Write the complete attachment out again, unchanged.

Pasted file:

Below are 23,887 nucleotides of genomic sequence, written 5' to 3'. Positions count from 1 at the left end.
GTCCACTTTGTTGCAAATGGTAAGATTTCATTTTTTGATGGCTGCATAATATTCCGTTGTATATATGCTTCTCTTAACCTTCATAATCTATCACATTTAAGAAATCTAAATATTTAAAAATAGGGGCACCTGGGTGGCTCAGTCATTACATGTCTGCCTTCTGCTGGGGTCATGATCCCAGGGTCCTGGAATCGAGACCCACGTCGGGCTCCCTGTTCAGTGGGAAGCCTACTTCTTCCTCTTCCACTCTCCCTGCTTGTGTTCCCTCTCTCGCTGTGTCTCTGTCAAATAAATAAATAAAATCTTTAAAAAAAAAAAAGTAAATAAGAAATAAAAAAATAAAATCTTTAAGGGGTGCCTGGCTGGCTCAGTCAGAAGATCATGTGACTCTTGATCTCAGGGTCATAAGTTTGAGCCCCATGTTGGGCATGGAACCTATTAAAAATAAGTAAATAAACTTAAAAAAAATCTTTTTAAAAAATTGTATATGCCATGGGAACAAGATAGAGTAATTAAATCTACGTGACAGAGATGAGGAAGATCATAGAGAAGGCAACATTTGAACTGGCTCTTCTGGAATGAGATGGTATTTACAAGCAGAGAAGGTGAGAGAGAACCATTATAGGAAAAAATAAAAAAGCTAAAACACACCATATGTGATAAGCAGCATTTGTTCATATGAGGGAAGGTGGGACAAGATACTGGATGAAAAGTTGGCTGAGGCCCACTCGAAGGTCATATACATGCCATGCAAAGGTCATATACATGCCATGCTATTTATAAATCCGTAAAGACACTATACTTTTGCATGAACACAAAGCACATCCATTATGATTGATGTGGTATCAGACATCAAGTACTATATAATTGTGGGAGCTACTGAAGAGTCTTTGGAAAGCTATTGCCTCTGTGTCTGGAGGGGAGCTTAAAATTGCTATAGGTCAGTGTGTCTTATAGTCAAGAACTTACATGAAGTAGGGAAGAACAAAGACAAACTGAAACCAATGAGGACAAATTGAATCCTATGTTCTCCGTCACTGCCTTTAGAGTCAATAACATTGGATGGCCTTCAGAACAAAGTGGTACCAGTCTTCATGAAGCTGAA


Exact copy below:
Below are 23,887 nucleotides of genomic sequence, written 5' to 3'. Positions count from 1 at the left end.
GTCCACTTTGTTGCAAATGGTAAGATTTCATTTTTTGATGGCTGCATAATATTCCGTTGTATATATGCTTCTCTTAACCTTCATAATCTATCACATTTAAGAAATCTAAATATTTAAAAATAGGGGCACCTGGGTGGCTCAGTCATTACATGTCTGCCTTCTGCTGGGGTCATGATCCCAGGGTCCTGGAATCGAGACCCACGTCGGGCTCCCTGTTCAGTGGGAAGCCTACTTCTTCCTCTTCCACTCTCCCTGCTTGTGTTCCCTCTCTCGCTGTGTCTCTGTCAAATAAATAAATAAAATCTTTAAAAAAAAAAAAGTAAATAAGAAATAAAAAAATAAAATCTTTAAGGGGTGCCTGGCTGGCTCAGTCAGAAGATCATGTGACTCTTGATCTCAGGGTCATAAGTTTGAGCCCCATGTTGGGCATGGAACCTATTAAAAATAAGTAAATAAACTTAAAAAAAATCTTTTTAAAAAATTGTATATGCCATGGGAACAAGATAGAGTAATTAAATCTACGTGACAGAGATGAGGAAGATCATAGAGAAGGCAACATTTGAACTGGCTCTTCTGGAATGAGATGGTATTTACAAGCAGAGAAGGTGAGAGAGAACCATTATAGGAAAAAATAAAAAAGCTAAAACACACCATATGTGATAAGCAGCATTTGTTCATATGAGGGAAGGTGGGACAAGATACTGGATGAAAAGTTGGCTGAGGCCCACTCGAAGGTCATATACATGCCATGCAAAGGTCATATACATGCCATGCTATTTATAAATCCGTAAAGACACTATACTTTTGCATGAACACAAAGCACATCCATTATGATTGATGTGGTATCAGACATCAAGTACTATATAATTGTGGGAGCTACTGAAGAGTCTTTGGAAAGCTATTGCCTCTGTGTCTGGAGGGGAGCTTAAAATTGCTATAGGTCAGTGTGTCTTATAGTCAAGAACTTACATGAAGTAGGGAAGAACAAAGACAAACTGAAACCAATGAGGACAAATTGAATCCTATGTTCTCCGTCACTGCCTTTAGAGTCAATAACATTGGATGGCCTTCAGAACAAAGTGGTACCAGTCTTCATGAAGCTGAA